I just saw an advertisement for the upcoming Home Show. As a homeowner, I have often enjoyed attending this and other home and trade show events, but I know contractors don’t always feel the same way. As they prepare to participate in this important annual ritual, most approach these events with a mixture of excitement and dread. On the one hand, there is the possibility of landing that next big deal. On the other hand, there is a week or maybe even ten days of standing around, hoping people will stop by and talk with you.
If you are heading out to exhibit at a home show in the next few weeks, here a few things to keep in mind:
If you are going to be spending time standing in a booth for a week, stack the deck by arranging conversations in advance. Invite potential clients to come see your booth. This is especially helpful if you don’t have a year-round showroom. Send an email to current customers, prospects, and vendors. Let them know your booth number and when the best time to drop by would be.
Use social media during the show. Post images and videos from the show on Facebook from both your company page and personal page. Use the show as an opportunity to build your social community by running a contest people can enter only from the Facebook page or by sharing a photo taken at your booth.
Ask show organizers for a registration list so you can send an email to people who attended even if they don’t stop by your booth. Or, ask the organizers to include a special message in the daily show email.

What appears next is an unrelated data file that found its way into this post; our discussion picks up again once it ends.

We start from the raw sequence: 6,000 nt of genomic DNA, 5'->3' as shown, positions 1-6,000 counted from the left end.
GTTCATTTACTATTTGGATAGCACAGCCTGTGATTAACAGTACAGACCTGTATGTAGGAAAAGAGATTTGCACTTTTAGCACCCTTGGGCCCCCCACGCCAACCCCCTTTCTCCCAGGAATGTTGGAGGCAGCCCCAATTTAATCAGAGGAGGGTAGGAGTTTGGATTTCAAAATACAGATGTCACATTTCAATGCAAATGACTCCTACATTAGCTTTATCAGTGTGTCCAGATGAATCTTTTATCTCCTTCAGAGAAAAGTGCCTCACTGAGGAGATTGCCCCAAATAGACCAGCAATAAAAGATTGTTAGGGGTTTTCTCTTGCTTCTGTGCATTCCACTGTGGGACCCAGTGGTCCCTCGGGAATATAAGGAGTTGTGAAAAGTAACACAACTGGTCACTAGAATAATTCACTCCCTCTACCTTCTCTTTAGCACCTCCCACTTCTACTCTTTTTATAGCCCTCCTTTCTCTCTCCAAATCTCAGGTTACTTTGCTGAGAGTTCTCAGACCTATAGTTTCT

These shows are definitely the ultimate “just looking” event. Not everyone who walks into your booth is a good prospect. So don’t treat them all the same. Instead of pushing hard for a sale in your booth, use the time to qualify the people who walk in Ask lots of questions to uncover hidden needs and to separate serious prospects from the people simply looking for the free food and a chance to sign up to win a prize.
Don’t get me wrong, there is a place for raffles and games in your trade show strategy. These activities can help you build a broad mailing or phone list. Unfortunately, if there is a prize involved, you may also get a lot of unqualified leads who will waste your time after the show. One way to address this is to use email to narrow your list. Use open rates and click-throughs to identify the most serious prospects. You can also prequalify leads with a short questionnaire on the entry form. The answers will give you clues as to which leads are worth a follow-up effort. Also, the longer form will dissuade less serious prospects.
If you use Constant Contact, don't forget to set up your "Text to Join" option and post the information in your booth. The high traffic at a home show gives you a great way to build your prospect list.
Another way to get fewer, better prospects at a home show is to offer discounts or free trials of your products or services instead of raffling off a trip to Hawaii. People who enter are actually interested in your services.
The average person doesn’t remember what they had for lunch two days ago. With that in mind, it is unrealistic to think they will remember you in the weeks following the home show. You need to be prepared to send something to prospects quickly.
One way to do that is to have a follow-up email or print material prepared and ready to send before you head out to a show. When you get back all you will need to do is include a brief note and drop the information in the mail. Clear your schedule for a few days of post-show calls to set up appointments and close the sale.
Looking for more information on trade shows and home shows? Check out our trade show guide.